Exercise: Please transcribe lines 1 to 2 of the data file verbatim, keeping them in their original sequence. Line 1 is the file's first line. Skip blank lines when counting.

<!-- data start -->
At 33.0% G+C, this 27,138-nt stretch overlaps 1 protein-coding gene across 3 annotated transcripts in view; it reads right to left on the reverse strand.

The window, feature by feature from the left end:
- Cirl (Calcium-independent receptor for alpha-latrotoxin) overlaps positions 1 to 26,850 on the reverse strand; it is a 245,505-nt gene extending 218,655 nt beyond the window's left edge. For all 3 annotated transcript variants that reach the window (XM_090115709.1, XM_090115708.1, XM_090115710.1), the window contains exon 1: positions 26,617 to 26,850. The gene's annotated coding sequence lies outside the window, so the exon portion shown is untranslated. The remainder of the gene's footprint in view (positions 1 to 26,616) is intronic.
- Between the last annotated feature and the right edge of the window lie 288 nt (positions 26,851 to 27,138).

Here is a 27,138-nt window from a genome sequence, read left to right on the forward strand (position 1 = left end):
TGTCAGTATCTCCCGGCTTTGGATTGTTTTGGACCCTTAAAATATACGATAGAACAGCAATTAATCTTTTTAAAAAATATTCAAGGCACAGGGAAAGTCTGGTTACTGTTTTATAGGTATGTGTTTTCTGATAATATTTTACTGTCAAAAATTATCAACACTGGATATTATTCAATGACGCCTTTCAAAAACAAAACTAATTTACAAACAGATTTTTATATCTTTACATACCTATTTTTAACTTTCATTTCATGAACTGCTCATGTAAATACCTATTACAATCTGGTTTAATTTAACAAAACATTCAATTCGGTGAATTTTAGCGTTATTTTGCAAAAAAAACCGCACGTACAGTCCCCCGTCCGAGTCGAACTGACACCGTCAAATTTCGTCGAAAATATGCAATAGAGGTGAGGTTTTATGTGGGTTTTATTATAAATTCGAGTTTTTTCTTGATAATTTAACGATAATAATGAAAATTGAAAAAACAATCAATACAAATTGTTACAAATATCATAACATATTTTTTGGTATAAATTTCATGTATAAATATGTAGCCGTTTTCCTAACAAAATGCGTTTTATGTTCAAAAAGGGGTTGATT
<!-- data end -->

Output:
At 33.0% G+C, this 27,138-nt stretch overlaps 1 protein-coding gene across 3 annotated transcripts in view; it reads right to left on the reverse strand.

The window, feature by feature from the left end: